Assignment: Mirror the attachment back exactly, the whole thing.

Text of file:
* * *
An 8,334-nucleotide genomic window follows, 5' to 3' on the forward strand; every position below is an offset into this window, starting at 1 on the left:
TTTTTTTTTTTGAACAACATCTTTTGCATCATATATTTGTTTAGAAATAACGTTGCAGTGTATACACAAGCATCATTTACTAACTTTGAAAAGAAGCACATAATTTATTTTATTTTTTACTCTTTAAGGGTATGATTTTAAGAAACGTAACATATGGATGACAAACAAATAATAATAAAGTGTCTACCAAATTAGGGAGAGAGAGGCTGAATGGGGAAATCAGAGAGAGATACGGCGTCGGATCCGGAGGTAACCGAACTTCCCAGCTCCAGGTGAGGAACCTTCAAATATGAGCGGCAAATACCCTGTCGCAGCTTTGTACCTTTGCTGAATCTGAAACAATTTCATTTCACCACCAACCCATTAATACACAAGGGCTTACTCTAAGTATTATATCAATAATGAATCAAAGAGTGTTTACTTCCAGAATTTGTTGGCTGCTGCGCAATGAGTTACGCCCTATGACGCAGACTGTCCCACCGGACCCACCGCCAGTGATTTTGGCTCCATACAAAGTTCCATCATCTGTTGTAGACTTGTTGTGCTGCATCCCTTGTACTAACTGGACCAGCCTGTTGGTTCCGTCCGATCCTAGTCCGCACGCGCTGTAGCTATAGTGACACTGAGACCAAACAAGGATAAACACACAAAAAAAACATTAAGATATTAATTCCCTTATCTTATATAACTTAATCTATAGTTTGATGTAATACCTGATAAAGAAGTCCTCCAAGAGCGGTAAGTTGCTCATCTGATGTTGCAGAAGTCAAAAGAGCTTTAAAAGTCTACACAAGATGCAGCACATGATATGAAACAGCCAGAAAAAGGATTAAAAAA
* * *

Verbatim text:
An 8,334-nucleotide genomic window follows, 5' to 3' on the forward strand; every position below is an offset into this window, starting at 1 on the left:
TTTTTTTTTTTGAACAACATCTTTTGCATCATATATTTGTTTAGAAATAACGTTGCAGTGTATACACAAGCATCATTTACTAACTTTGAAAAGAAGCACATAATTTATTTTATTTTTTACTCTTTAAGGGTATGATTTTAAGAAACGTAACATATGGATGACAAACAAATAATAATAAAGTGTCTACCAAATTAGGGAGAGAGAGGCTGAATGGGGAAATCAGAGAGAGATACGGCGTCGGATCCGGAGGTAACCGAACTTCCCAGCTCCAGGTGAGGAACCTTCAAATATGAGCGGCAAATACCCTGTCGCAGCTTTGTACCTTTGCTGAATCTGAAACAATTTCATTTCACCACCAACCCATTAATACACAAGGGCTTACTCTAAGTATTATATCAATAATGAATCAAAGAGTGTTTACTTCCAGAATTTGTTGGCTGCTGCGCAATGAGTTACGCCCTATGACGCAGACTGTCCCACCGGACCCACCGCCAGTGATTTTGGCTCCATACAAAGTTCCATCATCTGTTGTAGACTTGTTGTGCTGCATCCCTTGTACTAACTGGACCAGCCTGTTGGTTCCGTCCGATCCTAGTCCGCACGCGCTGTAGCTATAGTGACACTGAGACCAAACAAGGATAAACACACAAAAAAAACATTAAGATATTAATTCCCTTATCTTATATAACTTAATCTATAGTTTGATGTAATACCTGATAAAGAAGTCCTCCAAGAGCGGTAAGTTGCTCATCTGATGTTGCAGAAGTCAAAAGAGCTTTAAAAGTCTACACAAGATGCAGCACATGATATGAAACAGCCAGAAAAAGGATTAAAAAA